Folic Acid Drug Interactions
Certain medications may cause problems if taken together with folic acid. Drug interactions may occur if folic acid is taken in combination with methotrexate, phenytoin, or pyrimethamine. Folic acid could potentially decrease the effectiveness of these medications. To help minimize the risk of developing drug interactions with folic acid, be sure to talk to your healthcare provider if you are taking any other medicines.
Even though it is a vitamin, folic acid can potentially interact with a few different medicines. Some of the medicines that may lead to folic acid interactions include:
- Methotrexate (Rheumatrex®, Trexall®)
- Phenytoin (Dilantin®, Phenytek®) or fosphenytoin (Cerebyx®)
- Pyrimethamine (Daraprim®).
The following sections explain in detail the potentially negative interactions that can occur when folic acid is combined with any of the drugs listed above.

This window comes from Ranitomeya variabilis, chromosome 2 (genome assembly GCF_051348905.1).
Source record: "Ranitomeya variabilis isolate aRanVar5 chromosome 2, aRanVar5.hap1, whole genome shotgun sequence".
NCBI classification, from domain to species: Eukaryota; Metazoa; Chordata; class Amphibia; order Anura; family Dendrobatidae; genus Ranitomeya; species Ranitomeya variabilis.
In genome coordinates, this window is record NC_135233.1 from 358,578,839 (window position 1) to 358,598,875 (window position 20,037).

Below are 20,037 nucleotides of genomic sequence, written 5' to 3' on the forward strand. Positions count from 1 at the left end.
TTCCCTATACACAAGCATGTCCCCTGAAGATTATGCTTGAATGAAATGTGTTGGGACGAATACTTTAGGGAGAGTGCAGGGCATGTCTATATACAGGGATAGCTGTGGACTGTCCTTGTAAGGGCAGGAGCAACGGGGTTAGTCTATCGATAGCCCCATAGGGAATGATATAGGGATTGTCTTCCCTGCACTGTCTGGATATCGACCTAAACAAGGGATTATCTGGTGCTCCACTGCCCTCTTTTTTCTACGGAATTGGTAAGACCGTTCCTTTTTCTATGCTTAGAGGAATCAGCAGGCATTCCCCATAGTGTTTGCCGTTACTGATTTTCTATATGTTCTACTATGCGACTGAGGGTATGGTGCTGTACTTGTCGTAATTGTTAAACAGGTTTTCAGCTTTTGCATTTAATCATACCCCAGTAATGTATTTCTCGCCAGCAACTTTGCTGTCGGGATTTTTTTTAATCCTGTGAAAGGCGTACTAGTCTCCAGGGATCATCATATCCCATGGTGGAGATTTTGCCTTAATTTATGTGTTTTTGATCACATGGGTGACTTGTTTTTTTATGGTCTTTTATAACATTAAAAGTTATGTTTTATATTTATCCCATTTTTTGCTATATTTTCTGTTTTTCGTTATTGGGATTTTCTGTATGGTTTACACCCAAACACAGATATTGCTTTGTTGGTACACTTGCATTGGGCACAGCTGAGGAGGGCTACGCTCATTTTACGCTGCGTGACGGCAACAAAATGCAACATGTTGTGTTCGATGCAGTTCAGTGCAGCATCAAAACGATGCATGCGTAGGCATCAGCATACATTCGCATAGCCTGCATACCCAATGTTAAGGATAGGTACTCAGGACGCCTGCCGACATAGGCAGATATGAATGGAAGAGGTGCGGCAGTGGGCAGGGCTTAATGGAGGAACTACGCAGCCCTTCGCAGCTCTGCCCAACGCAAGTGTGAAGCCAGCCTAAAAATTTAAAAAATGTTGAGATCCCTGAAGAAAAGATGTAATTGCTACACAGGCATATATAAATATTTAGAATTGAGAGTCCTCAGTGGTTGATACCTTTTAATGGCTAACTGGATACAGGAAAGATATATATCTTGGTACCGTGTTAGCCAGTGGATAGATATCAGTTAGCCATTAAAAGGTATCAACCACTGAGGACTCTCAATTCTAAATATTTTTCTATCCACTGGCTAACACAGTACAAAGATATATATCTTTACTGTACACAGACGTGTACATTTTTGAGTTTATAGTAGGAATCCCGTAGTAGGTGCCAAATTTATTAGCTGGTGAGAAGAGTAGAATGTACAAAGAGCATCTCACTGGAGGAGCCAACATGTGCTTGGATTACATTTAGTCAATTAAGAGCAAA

Methotrexate (Rheumatrex, Trexall)
It is thought that folic acid may decrease the effectiveness of methotrexate for treating cancer. Folic acid doesn't seem to effect methotrexate for other uses (such as for rheumatoid arthritis). If you take methotrexate for cancer treatment, do not take folic acid supplements without your healthcare provider's approval and supervision.
Phenytoin (Dilantin, Phenytek) and Fosphenytoin (Cerebyx)
Sometimes, high doses of folic acid can decrease the effectiveness of phenytoin, increasing the risk of seizures. High doses of folic acid are often recommended for people taking phenytoin (since phenytoin decreases folic acid levels), especially during pregnancy. Your healthcare provider should monitor the level of phenytoin in your blood and adjust your phenytoin dosing as necessary if you add a high dose of folic acid. Do not take high doses of folic acid without your healthcare provider's approval.